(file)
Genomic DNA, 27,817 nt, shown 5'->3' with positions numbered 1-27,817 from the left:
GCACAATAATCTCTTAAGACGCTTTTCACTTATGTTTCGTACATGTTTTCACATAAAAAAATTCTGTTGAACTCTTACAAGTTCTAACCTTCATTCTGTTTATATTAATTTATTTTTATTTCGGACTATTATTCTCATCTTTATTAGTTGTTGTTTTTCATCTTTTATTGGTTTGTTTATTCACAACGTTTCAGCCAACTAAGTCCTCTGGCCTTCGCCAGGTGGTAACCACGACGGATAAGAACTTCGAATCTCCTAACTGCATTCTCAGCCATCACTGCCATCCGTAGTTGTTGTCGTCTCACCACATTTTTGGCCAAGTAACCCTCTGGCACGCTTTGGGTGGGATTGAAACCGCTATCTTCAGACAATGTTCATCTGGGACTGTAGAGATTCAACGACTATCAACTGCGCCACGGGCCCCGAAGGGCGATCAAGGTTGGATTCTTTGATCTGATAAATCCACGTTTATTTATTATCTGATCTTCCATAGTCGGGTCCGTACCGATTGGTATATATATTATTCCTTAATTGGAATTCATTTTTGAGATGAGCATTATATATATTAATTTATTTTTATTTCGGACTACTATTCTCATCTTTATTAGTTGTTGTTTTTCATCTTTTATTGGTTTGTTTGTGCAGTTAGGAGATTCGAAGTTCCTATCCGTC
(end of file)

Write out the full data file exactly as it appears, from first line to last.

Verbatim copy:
Genomic DNA, 27,817 nt, shown 5'->3' with positions numbered 1-27,817 from the left:
GCACAATAATCTCTTAAGACGCTTTTCACTTATGTTTCGTACATGTTTTCACATAAAAAAATTCTGTTGAACTCTTACAAGTTCTAACCTTCATTCTGTTTATATTAATTTATTTTTATTTCGGACTATTATTCTCATCTTTATTAGTTGTTGTTTTTCATCTTTTATTGGTTTGTTTATTCACAACGTTTCAGCCAACTAAGTCCTCTGGCCTTCGCCAGGTGGTAACCACGACGGATAAGAACTTCGAATCTCCTAACTGCATTCTCAGCCATCACTGCCATCCGTAGTTGTTGTCGTCTCACCACATTTTTGGCCAAGTAACCCTCTGGCACGCTTTGGGTGGGATTGAAACCGCTATCTTCAGACAATGTTCATCTGGGACTGTAGAGATTCAACGACTATCAACTGCGCCACGGGCCCCGAAGGGCGATCAAGGTTGGATTCTTTGATCTGATAAATCCACGTTTATTTATTATCTGATCTTCCATAGTCGGGTCCGTACCGATTGGTATATATATTATTCCTTAATTGGAATTCATTTTTGAGATGAGCATTATATATATTAATTTATTTTTATTTCGGACTACTATTCTCATCTTTATTAGTTGTTGTTTTTCATCTTTTATTGGTTTGTTTGTGCAGTTAGGAGATTCGAAGTTCCTATCCGTC